An African-American civil rights activist who fought racial violence in Mississippi, worked to secure voting rights, and coordinated movements leading to desegregation of state educational institutions and public accommodations, Medgar Wiley Evers was born in 1925 in Decatur, Mississippi.
During World War II, Evers served in the Army in England and France where he experienced nonsegregated institutions and formed friendships with whites. Upon returning to Mississippi, he challenged the Jim Crow voting system in 1946 by registering to vote, but he was prevented from voting. He completed high school and graduated in 1950 from Alcorn College, where he played an active role in student organizations and athletics.
Evers promoted the National Association for the Advancement of Colored People (NAACP) while working for an African-American insurance company. In 1954, he applied to the University of Mississippi law school. When his application was denied, he moved to Jackson to become the first Mississippi field secretary for the NAACP, the only full-time civil rights advocate in the state.
During the 1950s he investigated racial violence against African Americans, helping bring national attention to the murders of George Lee and Lamar Smith and to the attempted murder of Gus Courts— all shot for attempting to vote or actually voting. He helped investigate the murder of fourteen-year-old Emmett Till. He continued to investigate crimes and police brutality against African Americans in the 1960s. Aaron Henry summarized, ‘‘In most of these cases, we were not able to get punishment for guilty parties, but at least we got them into court and into the spotlight of public attention.’’
In the face of massive state resistance to Brown v. Board of Education, Evers encouraged action pressing for the integration of local schools, supported litigation that desegregated the University of Mississippi in 1962, and cooperated with Justice Department lawsuits that challenged state practices which denied voting rights to African Americans. He encouraged boycotts, demonstrations, and other activities aimed at desegregating public facilities.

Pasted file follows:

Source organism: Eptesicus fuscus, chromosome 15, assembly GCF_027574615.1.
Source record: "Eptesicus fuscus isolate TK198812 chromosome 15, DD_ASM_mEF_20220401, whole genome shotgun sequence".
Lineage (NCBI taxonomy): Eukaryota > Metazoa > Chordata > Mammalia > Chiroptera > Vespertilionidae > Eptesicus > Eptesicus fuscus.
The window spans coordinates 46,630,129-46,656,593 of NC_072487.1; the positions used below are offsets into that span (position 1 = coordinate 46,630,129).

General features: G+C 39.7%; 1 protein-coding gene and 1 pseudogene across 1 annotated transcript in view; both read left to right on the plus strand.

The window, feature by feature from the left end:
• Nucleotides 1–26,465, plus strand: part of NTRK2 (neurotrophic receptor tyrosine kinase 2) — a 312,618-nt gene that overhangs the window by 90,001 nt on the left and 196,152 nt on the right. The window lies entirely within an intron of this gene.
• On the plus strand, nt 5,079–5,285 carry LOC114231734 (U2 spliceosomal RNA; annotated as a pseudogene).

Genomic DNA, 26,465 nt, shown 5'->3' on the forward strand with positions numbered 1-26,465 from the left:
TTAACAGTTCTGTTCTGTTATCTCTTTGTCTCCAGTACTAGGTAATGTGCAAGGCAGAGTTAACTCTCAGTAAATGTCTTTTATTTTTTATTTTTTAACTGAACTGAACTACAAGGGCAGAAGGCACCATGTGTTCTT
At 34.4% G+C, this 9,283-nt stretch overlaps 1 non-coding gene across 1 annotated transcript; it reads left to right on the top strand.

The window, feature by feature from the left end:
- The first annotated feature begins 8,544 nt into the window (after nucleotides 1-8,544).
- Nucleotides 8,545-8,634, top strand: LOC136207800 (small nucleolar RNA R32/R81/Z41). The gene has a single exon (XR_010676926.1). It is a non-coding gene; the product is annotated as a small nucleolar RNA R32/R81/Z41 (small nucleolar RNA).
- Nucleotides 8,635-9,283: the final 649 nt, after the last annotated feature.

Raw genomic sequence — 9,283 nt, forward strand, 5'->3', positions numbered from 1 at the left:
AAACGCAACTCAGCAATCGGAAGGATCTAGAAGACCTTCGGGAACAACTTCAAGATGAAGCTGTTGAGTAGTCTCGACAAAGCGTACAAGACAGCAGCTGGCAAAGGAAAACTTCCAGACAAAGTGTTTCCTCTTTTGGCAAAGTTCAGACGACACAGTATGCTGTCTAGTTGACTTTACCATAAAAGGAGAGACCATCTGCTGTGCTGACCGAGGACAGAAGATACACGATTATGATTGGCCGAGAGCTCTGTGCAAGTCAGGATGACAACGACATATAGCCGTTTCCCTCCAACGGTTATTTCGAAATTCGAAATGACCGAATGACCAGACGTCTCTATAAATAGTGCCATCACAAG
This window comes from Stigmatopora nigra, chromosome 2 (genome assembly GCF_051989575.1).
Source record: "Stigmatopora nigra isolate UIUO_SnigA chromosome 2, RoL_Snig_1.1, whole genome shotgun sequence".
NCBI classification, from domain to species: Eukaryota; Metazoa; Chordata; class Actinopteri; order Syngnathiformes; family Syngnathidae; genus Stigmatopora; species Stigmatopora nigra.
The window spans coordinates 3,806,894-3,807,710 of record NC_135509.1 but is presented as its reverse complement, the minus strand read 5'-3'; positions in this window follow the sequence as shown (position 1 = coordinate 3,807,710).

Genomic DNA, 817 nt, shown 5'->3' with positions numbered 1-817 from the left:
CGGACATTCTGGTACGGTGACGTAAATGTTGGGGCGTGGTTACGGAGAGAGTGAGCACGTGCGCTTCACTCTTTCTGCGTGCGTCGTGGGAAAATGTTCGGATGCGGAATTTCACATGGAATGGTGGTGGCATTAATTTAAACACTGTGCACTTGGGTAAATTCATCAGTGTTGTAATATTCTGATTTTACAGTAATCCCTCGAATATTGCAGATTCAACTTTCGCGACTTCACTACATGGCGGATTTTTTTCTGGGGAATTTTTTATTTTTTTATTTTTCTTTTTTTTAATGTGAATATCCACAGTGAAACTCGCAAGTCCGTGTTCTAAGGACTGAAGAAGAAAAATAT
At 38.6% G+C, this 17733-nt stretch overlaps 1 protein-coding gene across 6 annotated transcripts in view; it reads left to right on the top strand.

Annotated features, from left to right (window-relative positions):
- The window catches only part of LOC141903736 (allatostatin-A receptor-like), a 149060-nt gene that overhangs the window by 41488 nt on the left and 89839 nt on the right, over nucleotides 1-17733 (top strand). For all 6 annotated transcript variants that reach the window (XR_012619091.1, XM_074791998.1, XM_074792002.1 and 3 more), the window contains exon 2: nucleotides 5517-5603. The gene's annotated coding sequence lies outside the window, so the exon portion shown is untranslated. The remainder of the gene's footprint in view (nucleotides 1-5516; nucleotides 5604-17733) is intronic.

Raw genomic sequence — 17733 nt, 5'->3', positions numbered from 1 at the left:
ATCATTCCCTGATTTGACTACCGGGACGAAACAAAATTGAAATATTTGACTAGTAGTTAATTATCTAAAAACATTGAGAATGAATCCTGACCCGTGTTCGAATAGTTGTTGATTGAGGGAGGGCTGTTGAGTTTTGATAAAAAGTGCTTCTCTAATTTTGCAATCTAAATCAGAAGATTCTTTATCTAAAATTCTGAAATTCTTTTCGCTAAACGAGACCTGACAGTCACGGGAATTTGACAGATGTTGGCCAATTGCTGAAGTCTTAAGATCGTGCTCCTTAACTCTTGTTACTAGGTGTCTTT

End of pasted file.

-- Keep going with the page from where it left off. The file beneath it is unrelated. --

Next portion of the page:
Evers was convicted of criminal contempt for his criticism of the unjust conviction of Clyde Kennard. The reversal of Evers’s conviction by the state supreme court in Evers v. State (Miss. 1961) signaled a modest but significant retreat from judicial suppression of political speech. This case illustrates the important connection between the protection of civil liberties and the struggle for black civil rights in the 1950s and 1960s.
In 1963, Evers was murdered by a white supremacist. Despite overwhelming evidence, two all-white juries failed to convict, seemingly confirming the view that no white man could be convicted of killing an African American in Mississippi. Evers’s death galvanized public opinion, demonstrated the need for federal enforcement of civil rights, and motivated the adoption of new federal civil rights laws.
In 1994, Evers’s killer was retried and finally convicted of murder. The result symbolized the change in attitudes towards racial violence, proved the value of criminal justice in promoting racial reconciliation, and inspired the reopening other cold cases from the civil rights era.
Evers married Myrlie Beasley in 1951 and had three children with her. After his death, she became a prominent spokesperson for civil rights, serving as chair and interim president of the NAACP.
MICHAEL H. HOFFHEIMER
References and Further Reading
Bailey, Ronald. Remembering Medgar Evers. Oxford, MS: Heritage Publications, 1988.
Brown, Jennie. Medgar Evers. Los Angeles: Melrose Square, 1994.
DeLaughter, Bobby. Never Too Late: A Prosecutor’s Story of Justice in the Medgar Evers Case. New York: Scribner, 2001.
Evers, Medgar Wiley. The Autobiography of Medgar Evers: A Hero’s Life and Legacy Revealed Through His Writings, Letters, and Speeches. Edited by Myrlie Evers-Williams and Manning Marable. New York: Harper Collins, 2005.
Evers, Myrlie B. For Us the Living. Jackson: University Press of Mississippi, 1996.
Henry, Aaron, with Constance Curry. Aaron Henry: The Fire Ever Burning. Jackson: University Press of Mississippi, 2000.
Nossiter, Adam. Of Long Memory: Mississippi and the Murder of Medgar Evers. Reading, MA: Addison- Wesley, 1994.
Voller, Maryanne. Ghosts of Mississippi: The Murder of Medgar Evers, The Trials of Byron de la Beckwith, and the Haunting of the New South. Boston: Little, Brown, 1995.
Cases and Statutes Cited
See also National Association for the Advancement of Colored People (NAACP); Voting Rights (Compound)